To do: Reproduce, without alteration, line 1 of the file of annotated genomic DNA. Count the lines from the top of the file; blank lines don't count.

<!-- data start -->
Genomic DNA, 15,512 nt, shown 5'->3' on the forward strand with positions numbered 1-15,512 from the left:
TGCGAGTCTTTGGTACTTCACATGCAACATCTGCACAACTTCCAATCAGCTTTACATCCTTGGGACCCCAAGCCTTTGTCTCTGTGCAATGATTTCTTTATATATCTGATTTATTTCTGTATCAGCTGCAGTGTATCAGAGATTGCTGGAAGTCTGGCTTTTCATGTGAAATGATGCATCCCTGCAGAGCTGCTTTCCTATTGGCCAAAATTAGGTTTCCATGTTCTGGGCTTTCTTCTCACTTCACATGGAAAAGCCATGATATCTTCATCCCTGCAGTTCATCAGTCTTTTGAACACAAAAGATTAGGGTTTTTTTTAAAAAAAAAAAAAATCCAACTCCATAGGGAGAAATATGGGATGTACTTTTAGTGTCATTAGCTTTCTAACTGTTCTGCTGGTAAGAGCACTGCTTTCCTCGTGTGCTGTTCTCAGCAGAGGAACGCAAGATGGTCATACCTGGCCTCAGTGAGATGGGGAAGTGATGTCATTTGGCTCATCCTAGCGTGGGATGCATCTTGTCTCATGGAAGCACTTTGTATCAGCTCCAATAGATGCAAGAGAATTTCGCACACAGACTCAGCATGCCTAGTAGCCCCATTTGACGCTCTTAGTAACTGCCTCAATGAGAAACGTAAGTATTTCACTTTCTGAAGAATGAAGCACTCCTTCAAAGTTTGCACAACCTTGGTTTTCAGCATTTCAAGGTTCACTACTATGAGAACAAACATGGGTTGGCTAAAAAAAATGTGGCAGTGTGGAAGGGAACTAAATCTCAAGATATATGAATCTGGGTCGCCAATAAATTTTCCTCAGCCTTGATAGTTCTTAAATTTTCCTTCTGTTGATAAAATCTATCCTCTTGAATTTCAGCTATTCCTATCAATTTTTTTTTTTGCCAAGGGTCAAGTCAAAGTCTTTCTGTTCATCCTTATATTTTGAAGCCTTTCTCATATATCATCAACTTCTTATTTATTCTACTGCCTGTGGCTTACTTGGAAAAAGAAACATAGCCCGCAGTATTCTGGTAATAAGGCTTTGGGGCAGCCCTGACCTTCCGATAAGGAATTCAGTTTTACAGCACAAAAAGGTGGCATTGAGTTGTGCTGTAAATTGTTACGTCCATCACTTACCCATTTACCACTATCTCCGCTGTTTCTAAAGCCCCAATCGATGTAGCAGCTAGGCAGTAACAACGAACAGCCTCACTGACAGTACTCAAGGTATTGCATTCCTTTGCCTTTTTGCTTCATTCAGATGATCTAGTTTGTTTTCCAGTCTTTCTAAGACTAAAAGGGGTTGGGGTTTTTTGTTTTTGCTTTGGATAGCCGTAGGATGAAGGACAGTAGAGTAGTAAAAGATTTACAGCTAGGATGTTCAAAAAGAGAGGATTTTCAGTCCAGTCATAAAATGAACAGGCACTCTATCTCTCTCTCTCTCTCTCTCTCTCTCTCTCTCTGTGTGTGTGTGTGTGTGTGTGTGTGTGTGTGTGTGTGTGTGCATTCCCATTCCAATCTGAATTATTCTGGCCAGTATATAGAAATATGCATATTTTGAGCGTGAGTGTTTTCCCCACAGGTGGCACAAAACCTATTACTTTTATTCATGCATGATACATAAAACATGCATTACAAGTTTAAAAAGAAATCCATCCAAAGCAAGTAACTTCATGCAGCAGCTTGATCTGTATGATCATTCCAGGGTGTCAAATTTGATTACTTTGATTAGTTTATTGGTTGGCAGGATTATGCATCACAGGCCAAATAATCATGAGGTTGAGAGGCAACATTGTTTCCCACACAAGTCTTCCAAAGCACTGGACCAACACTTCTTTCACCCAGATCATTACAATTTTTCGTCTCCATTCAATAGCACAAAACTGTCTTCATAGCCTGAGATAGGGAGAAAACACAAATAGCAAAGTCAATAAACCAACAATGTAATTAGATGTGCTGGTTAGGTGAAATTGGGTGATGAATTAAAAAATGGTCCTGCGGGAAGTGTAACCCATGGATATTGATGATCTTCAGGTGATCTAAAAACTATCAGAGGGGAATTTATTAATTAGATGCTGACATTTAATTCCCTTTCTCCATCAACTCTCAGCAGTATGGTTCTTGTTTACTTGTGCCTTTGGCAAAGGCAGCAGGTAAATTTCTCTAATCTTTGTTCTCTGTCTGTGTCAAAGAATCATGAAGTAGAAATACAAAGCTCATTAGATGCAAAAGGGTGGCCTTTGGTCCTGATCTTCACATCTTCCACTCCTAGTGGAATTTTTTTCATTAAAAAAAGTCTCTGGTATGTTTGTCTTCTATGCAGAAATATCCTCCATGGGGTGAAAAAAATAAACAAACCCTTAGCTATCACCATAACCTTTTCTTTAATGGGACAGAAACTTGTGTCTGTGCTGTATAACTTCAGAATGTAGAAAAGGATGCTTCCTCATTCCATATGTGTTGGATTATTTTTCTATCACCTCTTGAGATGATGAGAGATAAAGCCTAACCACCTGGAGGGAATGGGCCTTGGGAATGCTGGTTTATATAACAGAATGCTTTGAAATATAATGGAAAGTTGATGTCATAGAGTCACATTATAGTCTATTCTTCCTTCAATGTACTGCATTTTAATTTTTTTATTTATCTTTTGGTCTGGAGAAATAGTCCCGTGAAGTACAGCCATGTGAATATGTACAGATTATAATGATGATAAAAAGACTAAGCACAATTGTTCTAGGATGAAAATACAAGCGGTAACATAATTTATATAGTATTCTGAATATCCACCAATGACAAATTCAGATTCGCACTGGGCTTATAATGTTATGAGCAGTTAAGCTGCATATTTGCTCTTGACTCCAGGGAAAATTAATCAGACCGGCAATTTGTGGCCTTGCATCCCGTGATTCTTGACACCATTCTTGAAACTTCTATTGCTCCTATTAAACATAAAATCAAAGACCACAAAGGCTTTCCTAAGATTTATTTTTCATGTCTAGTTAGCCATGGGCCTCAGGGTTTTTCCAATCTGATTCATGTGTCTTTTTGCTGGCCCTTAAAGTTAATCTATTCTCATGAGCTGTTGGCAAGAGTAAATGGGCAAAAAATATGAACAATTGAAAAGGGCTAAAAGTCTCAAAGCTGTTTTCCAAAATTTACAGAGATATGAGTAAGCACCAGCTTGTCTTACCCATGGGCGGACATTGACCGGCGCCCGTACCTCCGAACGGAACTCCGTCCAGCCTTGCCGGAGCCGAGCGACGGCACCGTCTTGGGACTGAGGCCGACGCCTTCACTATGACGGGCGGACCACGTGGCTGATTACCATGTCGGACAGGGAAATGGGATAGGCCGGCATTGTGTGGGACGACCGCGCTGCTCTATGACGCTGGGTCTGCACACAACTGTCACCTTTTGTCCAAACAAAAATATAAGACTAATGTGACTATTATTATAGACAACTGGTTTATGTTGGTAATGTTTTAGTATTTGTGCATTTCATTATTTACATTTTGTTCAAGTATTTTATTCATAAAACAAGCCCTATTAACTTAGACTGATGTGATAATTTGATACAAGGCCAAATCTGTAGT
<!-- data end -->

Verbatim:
Genomic DNA, 15,512 nt, shown 5'->3' on the forward strand with positions numbered 1-15,512 from the left: